• Scenarios for Stress Tests : Medium-Size Banks must assess the potential impact of a minimum of three macroeconomic scenarios—baseline, adverse, and severely adverse—on their consolidated losses, revenues, balance sheet (including risk-weighted assets), and capital.The Federal Agencies will provide a description of any additional scenarios no later than Nov. 15 each calendar year.
  • Stress Test Methodologies and Practices : In conducting a stress test, Medium-Size Banks must estimate loss projections, PPNR, balance sheet and risk-weighted asset projections, estimates for immaterial portfolios, projections for quarterly provisions and ending allowance for loans and lease losses, and projections for quarterly net income for each scenario. Stress test methodologies and key practices should be commensurate with the bank’s size, complexity and sophistication. Key practices for stress tests include the appropriate use of data sources, data segmentation and model risk management. Medium-Size Banks may use partially validated risk models, provided that such banks have (1) made an effort to identify models based on materiality and highest risk and to prioritize validation activities accordingly; (2) applied compensating controls so that the output from models that are not validated or are only partially validated are not treated the same as the output from fully validated models; and (3) clearly documented such cases and made them transparent in reports to model users, senior management and other relevant parties.
  • Estimating the Potential Impact on Regulatory Capital Levels and Capital Ratios
  • Controls, Oversight and Documentation : Senior management must establish and maintain a system of controls, oversight and documentation, including policies and procedures designed to ensure that its stress-testing processes comply with Dodd-Frank requirements. Board of directors or a committee must then review and approve the stress-testing policies and procedures processes. In addition, the board of directors and senior management must receive a summary of the results of the stress test. The board of directors and senior management must consider the results of the stress test in the normal course of business and as part of the bank’s ongoing capital planning, assessment of capital adequacy and risk management practices.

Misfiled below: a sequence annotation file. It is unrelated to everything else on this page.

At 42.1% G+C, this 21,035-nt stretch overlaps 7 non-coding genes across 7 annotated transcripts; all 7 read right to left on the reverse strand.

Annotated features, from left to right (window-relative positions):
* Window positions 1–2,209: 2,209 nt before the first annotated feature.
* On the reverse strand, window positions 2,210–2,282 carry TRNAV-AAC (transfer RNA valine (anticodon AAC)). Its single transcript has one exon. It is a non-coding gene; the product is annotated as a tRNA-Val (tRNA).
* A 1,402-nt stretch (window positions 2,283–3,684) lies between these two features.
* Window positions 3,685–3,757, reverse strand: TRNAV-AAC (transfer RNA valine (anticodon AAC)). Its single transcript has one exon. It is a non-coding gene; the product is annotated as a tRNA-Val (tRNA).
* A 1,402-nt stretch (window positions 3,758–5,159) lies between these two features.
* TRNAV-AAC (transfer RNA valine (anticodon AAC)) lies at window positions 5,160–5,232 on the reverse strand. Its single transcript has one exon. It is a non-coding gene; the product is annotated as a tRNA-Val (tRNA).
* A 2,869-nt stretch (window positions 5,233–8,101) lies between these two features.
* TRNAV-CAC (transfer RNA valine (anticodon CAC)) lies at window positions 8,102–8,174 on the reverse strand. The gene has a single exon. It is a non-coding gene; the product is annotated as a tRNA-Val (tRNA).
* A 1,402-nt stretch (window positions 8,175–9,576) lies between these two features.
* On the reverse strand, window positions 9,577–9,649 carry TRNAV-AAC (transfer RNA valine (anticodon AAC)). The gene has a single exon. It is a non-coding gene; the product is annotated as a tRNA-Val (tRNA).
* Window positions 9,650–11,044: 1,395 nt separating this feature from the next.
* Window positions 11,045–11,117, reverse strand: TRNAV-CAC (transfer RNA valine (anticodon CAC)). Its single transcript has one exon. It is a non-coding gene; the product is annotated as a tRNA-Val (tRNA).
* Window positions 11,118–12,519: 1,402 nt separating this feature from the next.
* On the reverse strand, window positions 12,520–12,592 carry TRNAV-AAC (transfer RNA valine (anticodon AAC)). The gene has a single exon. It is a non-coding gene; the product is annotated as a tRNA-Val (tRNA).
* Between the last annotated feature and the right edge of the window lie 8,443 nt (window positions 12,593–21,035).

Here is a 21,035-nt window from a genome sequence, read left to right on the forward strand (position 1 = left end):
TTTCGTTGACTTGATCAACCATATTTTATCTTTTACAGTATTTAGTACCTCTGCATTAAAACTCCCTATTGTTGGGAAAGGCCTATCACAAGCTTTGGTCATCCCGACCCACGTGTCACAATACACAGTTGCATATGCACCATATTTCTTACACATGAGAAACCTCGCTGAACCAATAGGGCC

• Report to Supervisors : Medium-Size Banks must report the results of the stress test to the appropriate Federal Agencies by March 31 of each year.
  • Public Disclosure of Stress Tests : Medium-Size Banks must also publicly disclose a summary of the results of the stress test in the period beginning on June 15 and ending on June 30 of each year. A summary of the stress test results should also be included on the bank’s website.

The agencies’ stress test rules are flexible to accommodate different risk profiles, sizes, business mixes, market footprints, and complexity for companies in the $10 billion to $50 billion asset range. Consistent with this flexibility, the final guidance describes general supervisory expectations for these companies’ Dodd-Frank Act stress tests, and, where appropriate, provides examples of practices that would be consistent with those expectations.

The final guidance from the Federal Reserve Board, the Federal Deposit Insurance Corporation, and the Office of the Comptroller of the Currency is similar to proposed guidance issued by the agencies last year. The agencies clarified certain aspects in response to comments received.

Read More Here

Are Small Banks Deeply Effected by Dodd-Frank?

A study was recently published by The Mercatus Center at George Mason University on the effects of Dodd-Frank on small banks, defined as banks with less than $10 billion in assets each serving mostly rural and small metropolitan areas. The 96 question, web based survey relied on responses from about 200 banks across 41 states and was conducted between July 2013 and September 2013.  A large majority (65.6%) of respondents viewed Dodd-Frank as more burdensome than the Bank Secrecy Act, and the participating banks reported substantially increased compliance costs in the wake of new regulations.

The study sought to analyze the impact of increased regulations on different areas of a small bank’s operations, including products and services offered. 82.9% of respondents indicated that their compliance costs had increased by more than 5% since Dodd-Frank. 94% percent of the respondents stated hey would not be adding new products or services as a result.With one respondent stating, “We will not be adding any products, services or lines of business because of Dodd-Frank. It makes compliance too difficult and we will only be reducing the products offered. . . . These regulations have all but destroyed our market and will do the same to the banking industry as a whole if nothing is done to prevent further damage.” Respondents had already discontinued or were anticipating discontinuing residential mortgages, mortgage servicing, home equity lines of credit, overdraft protection, and credit cards.

The survey also stated that 71% of small banks surveyed are most concerned about the Bureau of Consumer Financial Protection and the new mortgage rules. According to the study, small banks have responded to the increased regulatory burdens by shrinking the products and services they offer, particularly in the mortgage sphere. The study’s authors urge federal policymakers to support small financial institutions by “freeing them from regulatory burdens that impose costs without corresponding benefits.”